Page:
Those are the options for wildlife, particularly in the urban environment which we consider our territory. After all, who built all those roads and buildings with the accompanying infrastructure? People don’t say this in so many words, but that is how many feel towards wildlife in the city – hostile, intolerant and with an us-versus-them attitude.
I must confess, I’m a biologist first and a gardener second. Gardening is my way of getting close to Nature without leaving home. That’s why I can identify so readily with Douglas Tallamy of Bringing Nature Home fame. Many of our Team writers are equally smitten.
Finally, we have a voice of science which meets the mainstream in the garden! I wade into the quagmire with the rest of you as translators and disseminators to the uninitiated masses. It sounds like a monumental task, but somebody has to do it! And that someone is me and you.
Adapt! Really, that mantra should be directed towards us and not wildlife. Haven’t we learned enough by now? We don’t live in isolation. We’ve come full circle and we should be reintegrating into Nature and not forcing Nature to conform to our rigid standards.
By building cities the way we have been doing for so long, without regard to the other inhabitants of this earth, we have pushed wildlife to the edge or driven it out altogether. The rising tide of humanity has only heightened the pace of loss. Those hardy or stubborn species that have remained have eked out a living and in some cases have even thrived despite our indifference or best efforts to exclude them.
Only recently have we really come to our senses and started to welcome Nature back. And by planting layers of native species by Nature’s design, we are laying out the welcome mat.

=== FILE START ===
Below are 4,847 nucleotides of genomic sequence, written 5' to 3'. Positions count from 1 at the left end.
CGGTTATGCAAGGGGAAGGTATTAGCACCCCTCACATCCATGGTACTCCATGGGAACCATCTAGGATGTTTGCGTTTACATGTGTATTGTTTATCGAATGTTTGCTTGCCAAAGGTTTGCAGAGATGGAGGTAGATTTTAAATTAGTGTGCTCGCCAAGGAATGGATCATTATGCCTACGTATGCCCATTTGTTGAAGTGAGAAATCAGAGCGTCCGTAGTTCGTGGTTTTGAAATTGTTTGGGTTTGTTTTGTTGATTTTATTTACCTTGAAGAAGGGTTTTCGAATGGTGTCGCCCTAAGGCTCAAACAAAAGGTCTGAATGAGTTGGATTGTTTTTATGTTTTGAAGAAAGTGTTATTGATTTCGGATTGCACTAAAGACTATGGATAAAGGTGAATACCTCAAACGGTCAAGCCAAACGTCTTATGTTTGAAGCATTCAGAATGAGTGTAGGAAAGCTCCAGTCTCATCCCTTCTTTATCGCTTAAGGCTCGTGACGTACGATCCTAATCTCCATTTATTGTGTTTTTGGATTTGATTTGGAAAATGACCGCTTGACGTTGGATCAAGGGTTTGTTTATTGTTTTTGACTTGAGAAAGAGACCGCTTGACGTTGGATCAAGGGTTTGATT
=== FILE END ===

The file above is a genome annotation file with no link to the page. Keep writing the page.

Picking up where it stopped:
Last month, I attended a workshop to address the state of “Biodiversity in the City”. I’m glad there is a real push for improving biodiversity at the higher levels. But we skirted around the issue of Nature at home by talking about ecosystem services and concentrating on community initiatives on public lands, such as stewardship opportunities.
Take note of some of the words that really jump out from our brainstorming sessions: Nature, Ecosystem, Habitat, Resilience, Functioning, Native, Health, Integration, Variety (biodiversity?), Connected, Species (biodiversity?), Value. I don’t think “biodiversity” was included, only because it was the title of the workshop. Yet, participants may have felt compelled to find synonyms. It’s a powerful image that has me mesmerized. I wonder how others feel?
Nonetheless, I feel a sense of disconnection between government and everyone else; between public and private. Or is it a heightened sense of urgency? Must we wait for a top-down approach? Where is the mass of (tall)grass roots support?
Where does individual responsibility fit into the scheme?
Case in point – most Earth day activities are fixated on community events around the globe. How about planting native plants on private property as an Earth Day event, i.e., a whole street approach? Almost 20 years ago, I was involved in such an event, but it didn’t fall on Earth Day. An enlightened residents’ association enlisted a local forestry consultant to help with tearing out front and back lawns to plant native species. It was a one-day event to get the neighbours started, but I still remember feeling that sense of community on a smaller, more intimate scale. We were helping a neighbourhood build a habitat corridor in the centre of a large city and on private land! What a concept!